Friday, October 2, 2015

Retirement guilt

I had lunch this week with several of my former coworkers. All of them lost their jobs the same day as me (14+ months ago now)(!), or in a subsequent round of cuts that's taken place since then.

All of them were long-serving (10-25+ years) employees in their late 40s/50s. All of them are well-educated, highly qualified, hard-working people. Most of them have families & mortgages. They want to get back to work. They NEED to get back to work.  

It's been 14 months. None of them have found jobs yet.

Much of the conversation revolved around job search stories & tips. (The consensus was that employers are being extremely picky, searching for the elusive perfect candidate who ticks all the boxes on their wish list -- not just some, or most. Nobody gives you the courtesy of letting you know that you didn't get the job, or providing a shred of feedback on why. Automated systems and HR suck;  networking is critical to getting your resume in front of an actual human being who has power over hiring decisions. And yes, maybe there's some ageism at work, too.)

Since I'm not looking for a job (& probably won't be anytime soon), I stayed mostly silent. Once again, I felt guilty that I've managed to get off relatively scot-free, compared to my peers. (And worry that I haven't made the right decisions, and will wind up being a bag lady & eating cat food when I'm 85.)  What makes me so special, right?

And then I remember: Oh yeah. The reason I can do this is because my daughter died before she was born (and I was never able to have another baby), and we were able to sock away the money we would have spent on our family towards the goal of an early retirement. Even when that retirement happened a little earlier than we'd planned, we'd done enough of the right things that we'll be OK.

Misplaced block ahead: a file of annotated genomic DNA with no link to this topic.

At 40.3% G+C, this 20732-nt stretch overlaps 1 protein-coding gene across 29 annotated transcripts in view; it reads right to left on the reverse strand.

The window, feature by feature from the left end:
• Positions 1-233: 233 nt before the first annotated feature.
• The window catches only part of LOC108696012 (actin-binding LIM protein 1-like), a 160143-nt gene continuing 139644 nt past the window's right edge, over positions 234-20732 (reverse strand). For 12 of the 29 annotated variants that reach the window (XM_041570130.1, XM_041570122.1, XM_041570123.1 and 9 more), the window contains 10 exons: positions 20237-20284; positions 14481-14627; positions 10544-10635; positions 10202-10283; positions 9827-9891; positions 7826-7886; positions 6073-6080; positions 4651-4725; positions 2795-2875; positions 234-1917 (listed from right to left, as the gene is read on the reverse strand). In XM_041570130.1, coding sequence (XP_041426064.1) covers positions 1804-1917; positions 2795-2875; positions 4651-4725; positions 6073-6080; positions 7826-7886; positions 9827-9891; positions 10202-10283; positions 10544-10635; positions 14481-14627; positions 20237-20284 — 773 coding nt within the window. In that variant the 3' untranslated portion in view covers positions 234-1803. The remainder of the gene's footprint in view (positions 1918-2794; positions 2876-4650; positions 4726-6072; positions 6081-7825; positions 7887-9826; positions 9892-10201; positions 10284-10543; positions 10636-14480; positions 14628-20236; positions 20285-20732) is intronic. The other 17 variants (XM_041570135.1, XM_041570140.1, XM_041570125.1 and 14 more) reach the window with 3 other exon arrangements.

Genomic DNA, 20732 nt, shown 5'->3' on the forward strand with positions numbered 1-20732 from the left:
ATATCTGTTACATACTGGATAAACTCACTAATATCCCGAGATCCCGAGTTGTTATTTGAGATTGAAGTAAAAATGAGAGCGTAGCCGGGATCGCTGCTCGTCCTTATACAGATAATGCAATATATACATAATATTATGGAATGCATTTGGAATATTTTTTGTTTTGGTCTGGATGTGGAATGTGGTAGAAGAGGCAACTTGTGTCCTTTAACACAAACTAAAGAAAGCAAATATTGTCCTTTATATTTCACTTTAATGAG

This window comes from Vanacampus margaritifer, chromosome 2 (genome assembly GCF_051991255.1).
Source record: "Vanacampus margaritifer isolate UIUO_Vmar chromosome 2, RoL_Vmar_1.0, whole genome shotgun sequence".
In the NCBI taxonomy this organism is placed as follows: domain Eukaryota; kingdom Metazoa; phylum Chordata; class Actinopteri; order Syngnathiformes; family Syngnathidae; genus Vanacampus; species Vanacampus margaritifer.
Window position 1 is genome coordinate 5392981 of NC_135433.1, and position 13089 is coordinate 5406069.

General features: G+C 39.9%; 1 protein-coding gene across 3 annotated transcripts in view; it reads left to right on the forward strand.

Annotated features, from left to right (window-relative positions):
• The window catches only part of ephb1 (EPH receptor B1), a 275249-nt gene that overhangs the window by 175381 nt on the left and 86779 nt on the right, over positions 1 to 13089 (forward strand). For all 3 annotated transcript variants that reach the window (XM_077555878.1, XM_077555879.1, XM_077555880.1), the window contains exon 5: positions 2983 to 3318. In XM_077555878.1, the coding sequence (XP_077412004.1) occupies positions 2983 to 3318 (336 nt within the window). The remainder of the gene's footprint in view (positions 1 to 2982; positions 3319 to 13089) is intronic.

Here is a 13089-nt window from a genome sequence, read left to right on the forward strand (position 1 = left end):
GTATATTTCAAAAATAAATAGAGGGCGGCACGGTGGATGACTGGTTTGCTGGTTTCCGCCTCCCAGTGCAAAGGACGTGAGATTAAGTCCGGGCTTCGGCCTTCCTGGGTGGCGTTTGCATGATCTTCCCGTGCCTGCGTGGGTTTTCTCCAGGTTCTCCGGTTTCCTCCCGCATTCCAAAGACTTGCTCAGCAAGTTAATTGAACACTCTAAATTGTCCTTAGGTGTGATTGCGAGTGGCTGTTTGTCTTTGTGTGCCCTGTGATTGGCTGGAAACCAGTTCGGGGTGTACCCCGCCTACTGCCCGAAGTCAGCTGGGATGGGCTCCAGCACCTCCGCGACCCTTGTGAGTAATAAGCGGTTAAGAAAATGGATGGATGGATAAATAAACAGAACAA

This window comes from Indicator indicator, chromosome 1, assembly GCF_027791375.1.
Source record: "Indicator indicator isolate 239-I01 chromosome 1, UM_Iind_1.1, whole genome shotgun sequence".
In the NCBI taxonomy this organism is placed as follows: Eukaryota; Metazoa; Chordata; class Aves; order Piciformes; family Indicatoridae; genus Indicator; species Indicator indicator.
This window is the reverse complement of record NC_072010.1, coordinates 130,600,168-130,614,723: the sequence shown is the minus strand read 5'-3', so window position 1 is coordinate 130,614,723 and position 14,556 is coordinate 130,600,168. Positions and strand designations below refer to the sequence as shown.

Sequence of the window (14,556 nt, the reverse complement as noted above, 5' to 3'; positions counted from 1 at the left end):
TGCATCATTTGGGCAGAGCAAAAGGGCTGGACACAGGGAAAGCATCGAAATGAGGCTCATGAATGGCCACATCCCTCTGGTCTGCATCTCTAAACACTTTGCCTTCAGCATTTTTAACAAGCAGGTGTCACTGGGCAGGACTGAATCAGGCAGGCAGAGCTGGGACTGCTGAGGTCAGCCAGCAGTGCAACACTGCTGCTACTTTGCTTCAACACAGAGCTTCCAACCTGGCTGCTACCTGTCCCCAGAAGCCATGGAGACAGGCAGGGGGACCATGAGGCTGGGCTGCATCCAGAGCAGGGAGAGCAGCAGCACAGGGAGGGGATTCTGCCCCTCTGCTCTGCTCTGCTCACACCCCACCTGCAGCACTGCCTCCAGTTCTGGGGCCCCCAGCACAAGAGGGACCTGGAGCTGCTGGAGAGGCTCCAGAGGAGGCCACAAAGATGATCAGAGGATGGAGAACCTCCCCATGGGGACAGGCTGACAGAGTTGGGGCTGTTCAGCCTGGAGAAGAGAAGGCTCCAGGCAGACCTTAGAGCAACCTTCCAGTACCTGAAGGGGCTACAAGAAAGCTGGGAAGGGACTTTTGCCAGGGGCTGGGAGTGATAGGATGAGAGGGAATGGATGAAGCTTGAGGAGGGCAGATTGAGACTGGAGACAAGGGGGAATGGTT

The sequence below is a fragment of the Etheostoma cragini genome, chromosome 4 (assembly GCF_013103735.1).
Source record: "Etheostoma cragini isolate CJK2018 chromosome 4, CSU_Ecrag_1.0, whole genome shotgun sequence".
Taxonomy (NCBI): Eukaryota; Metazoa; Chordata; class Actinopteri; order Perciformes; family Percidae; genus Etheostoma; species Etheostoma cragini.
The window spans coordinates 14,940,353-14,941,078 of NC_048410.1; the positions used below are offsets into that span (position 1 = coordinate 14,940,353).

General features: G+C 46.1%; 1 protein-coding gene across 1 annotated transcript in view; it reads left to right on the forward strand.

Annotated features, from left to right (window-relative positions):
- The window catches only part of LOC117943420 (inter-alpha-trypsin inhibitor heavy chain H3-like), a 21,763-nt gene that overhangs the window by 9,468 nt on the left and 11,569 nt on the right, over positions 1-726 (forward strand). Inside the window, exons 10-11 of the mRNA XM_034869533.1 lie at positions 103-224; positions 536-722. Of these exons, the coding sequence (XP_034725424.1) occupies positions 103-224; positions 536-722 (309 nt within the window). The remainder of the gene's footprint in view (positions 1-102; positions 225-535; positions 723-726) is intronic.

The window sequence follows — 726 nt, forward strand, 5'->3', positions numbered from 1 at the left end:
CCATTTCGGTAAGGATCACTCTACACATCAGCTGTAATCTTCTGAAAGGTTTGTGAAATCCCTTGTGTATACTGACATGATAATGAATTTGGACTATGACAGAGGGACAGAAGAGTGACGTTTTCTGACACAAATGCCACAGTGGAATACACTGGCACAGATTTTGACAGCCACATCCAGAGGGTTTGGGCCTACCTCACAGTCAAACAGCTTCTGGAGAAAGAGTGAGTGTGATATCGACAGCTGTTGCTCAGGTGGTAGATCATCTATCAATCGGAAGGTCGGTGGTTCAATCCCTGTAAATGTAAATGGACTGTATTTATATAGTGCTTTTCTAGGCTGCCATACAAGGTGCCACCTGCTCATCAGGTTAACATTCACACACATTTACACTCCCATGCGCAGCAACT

But I'd still rather be looking for work, if I could have my daughter here.

Think anyone would want to trade places with me, if they knew all the details? :p


  1. Honestly, yes and no. No if they not only knew the details, but also if they were truly able to live through some of those details. No if they could truly walk in your shoes. Hence the yes. When struggling to find work, there is this ongoing stress where they are seeking relief. Sometimes to the point of making deals with the devil.

    I'm sorry you have guilt over all of this. You're absolutely right, though, that your present situation wasn't one that came frivolously.

  2. And I am in the place of your coworkers, needing a job, unable to find one (I agree with their assessment if the job market), even though we've been able to save (probably because we don't have kids), we don't have enough to retire on yet (and we still wouldn't even if we hadn't travelled so much). So I say, please don't feel guilty. You've worked hard, and made the most of the life you've been given, and deserve to feel some relief now.